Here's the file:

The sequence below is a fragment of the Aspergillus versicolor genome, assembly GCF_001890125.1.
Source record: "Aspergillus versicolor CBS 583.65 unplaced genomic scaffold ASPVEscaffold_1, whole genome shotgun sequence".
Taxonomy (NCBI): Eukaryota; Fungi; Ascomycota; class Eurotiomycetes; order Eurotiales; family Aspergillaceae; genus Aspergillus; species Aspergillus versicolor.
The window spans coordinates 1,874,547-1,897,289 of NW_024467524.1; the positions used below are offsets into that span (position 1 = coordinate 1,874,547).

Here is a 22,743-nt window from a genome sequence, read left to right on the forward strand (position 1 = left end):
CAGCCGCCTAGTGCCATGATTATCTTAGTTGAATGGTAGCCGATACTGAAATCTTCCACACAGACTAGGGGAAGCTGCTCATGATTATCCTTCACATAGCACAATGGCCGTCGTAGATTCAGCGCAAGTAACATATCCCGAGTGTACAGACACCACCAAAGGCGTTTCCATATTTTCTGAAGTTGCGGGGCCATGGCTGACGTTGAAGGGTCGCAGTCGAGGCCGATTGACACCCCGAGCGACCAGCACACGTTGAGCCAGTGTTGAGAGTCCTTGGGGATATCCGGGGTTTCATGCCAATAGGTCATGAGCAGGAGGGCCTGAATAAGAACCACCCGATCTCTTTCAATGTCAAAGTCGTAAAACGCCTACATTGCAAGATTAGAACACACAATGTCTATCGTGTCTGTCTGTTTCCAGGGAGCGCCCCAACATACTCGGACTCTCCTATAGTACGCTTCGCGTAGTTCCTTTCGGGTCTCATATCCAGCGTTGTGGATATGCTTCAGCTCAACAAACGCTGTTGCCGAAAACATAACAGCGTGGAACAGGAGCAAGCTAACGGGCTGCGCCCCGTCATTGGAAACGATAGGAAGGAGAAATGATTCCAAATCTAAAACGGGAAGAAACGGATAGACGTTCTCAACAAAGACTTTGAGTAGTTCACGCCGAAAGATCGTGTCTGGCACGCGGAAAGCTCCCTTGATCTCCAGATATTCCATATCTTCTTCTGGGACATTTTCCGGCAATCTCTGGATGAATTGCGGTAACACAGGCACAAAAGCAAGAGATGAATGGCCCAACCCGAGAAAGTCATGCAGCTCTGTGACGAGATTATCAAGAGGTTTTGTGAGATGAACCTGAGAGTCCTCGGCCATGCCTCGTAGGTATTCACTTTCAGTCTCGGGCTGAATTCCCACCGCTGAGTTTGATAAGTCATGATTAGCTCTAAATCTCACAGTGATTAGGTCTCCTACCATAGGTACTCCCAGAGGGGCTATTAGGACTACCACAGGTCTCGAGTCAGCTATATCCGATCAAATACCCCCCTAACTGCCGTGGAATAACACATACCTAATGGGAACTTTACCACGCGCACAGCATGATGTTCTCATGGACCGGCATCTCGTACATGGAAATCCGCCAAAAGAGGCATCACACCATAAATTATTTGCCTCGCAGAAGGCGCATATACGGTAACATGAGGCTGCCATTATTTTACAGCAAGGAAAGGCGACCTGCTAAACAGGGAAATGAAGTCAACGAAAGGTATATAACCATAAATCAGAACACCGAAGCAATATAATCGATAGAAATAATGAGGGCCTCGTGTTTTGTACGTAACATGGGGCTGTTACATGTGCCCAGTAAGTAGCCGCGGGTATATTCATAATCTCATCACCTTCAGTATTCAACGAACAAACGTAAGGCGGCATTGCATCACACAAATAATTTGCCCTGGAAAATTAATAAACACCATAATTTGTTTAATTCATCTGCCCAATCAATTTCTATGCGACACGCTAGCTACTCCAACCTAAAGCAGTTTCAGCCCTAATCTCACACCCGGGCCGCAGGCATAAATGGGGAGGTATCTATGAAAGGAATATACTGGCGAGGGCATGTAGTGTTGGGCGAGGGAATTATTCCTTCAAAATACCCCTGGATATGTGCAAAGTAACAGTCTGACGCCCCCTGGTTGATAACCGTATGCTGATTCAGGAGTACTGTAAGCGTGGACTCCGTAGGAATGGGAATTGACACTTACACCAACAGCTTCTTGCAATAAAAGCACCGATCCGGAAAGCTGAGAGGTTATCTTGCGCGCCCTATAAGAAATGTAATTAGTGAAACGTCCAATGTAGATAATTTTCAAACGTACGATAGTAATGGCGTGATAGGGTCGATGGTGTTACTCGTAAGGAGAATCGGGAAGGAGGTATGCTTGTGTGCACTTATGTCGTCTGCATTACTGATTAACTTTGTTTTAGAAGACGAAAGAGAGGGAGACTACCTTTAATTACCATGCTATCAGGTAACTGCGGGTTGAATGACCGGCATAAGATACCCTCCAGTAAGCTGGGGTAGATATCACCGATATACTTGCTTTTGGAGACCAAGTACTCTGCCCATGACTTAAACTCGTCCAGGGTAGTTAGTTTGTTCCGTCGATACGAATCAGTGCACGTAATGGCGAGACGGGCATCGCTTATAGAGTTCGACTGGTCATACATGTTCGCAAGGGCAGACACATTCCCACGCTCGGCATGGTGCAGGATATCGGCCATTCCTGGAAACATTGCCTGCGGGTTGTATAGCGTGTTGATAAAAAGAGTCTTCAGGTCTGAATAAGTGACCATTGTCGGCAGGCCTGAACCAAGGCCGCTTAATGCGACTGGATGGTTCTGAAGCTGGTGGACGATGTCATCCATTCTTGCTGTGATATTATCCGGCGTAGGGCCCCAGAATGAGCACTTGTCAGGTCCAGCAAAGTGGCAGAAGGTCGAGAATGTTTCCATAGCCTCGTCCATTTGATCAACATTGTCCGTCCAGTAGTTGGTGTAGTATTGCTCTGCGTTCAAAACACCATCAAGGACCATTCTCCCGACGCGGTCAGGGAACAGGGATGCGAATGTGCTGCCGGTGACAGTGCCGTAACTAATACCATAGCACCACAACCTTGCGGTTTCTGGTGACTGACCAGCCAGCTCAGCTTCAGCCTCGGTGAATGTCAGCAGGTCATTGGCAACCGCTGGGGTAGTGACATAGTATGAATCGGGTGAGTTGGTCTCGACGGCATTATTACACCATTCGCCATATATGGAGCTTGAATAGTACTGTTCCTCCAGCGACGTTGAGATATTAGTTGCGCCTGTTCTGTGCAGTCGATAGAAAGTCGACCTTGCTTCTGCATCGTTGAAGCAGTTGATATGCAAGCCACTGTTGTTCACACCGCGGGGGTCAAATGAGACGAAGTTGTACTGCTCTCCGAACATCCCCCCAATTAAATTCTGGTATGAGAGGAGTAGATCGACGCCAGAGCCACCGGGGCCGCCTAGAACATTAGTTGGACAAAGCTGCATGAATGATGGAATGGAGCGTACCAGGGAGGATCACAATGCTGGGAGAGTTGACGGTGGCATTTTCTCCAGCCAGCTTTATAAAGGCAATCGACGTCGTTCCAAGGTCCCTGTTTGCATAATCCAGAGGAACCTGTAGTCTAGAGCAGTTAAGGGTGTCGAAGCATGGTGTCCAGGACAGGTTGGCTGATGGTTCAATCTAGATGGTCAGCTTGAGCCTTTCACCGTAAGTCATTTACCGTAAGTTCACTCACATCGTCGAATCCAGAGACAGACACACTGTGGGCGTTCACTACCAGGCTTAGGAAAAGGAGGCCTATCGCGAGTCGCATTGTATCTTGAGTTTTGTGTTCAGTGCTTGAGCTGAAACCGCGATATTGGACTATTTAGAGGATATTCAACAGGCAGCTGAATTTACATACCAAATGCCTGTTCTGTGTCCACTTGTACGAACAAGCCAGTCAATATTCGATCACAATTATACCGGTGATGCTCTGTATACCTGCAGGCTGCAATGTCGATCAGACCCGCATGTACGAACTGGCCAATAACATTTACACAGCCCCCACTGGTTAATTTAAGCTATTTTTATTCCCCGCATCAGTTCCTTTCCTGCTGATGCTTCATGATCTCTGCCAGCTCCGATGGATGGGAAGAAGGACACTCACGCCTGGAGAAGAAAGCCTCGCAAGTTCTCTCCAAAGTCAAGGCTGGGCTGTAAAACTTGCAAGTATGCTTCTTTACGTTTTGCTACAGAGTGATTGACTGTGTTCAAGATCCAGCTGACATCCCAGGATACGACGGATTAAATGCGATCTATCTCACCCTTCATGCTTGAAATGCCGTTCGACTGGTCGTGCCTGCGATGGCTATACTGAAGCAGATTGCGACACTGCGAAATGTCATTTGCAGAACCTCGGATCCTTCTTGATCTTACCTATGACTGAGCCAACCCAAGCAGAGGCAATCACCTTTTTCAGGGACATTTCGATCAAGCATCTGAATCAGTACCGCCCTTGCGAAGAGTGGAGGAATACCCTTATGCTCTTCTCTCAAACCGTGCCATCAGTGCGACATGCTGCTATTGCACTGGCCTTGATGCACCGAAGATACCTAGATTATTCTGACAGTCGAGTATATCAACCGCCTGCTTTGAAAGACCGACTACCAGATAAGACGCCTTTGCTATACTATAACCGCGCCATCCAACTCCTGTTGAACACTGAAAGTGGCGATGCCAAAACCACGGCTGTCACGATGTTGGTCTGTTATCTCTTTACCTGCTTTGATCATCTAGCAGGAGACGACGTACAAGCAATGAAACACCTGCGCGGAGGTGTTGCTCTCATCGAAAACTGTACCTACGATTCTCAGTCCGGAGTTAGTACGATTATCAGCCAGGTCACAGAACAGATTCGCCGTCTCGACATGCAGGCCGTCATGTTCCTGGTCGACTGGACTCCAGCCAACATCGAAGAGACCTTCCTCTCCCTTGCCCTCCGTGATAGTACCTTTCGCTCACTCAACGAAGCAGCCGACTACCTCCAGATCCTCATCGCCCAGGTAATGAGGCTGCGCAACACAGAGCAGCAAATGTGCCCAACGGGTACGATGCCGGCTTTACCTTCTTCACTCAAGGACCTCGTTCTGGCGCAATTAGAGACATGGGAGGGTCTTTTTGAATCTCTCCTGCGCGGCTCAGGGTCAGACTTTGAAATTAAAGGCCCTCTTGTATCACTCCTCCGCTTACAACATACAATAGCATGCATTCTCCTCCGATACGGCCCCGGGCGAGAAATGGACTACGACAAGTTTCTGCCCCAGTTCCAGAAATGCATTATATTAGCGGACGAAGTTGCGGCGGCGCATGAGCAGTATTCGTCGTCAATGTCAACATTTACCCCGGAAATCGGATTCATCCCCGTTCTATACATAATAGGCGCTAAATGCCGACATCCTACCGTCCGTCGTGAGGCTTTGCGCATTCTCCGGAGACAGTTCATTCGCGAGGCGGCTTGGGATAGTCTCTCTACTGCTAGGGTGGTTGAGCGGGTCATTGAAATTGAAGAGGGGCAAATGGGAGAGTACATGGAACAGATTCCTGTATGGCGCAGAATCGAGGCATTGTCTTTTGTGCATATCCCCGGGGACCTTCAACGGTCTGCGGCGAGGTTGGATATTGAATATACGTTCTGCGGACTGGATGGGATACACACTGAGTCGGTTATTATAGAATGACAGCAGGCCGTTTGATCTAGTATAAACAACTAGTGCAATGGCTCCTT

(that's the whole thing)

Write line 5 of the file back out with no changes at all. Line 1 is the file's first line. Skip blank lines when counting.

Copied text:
Here is a 22,743-nt window from a genome sequence, read left to right on the forward strand (position 1 = left end):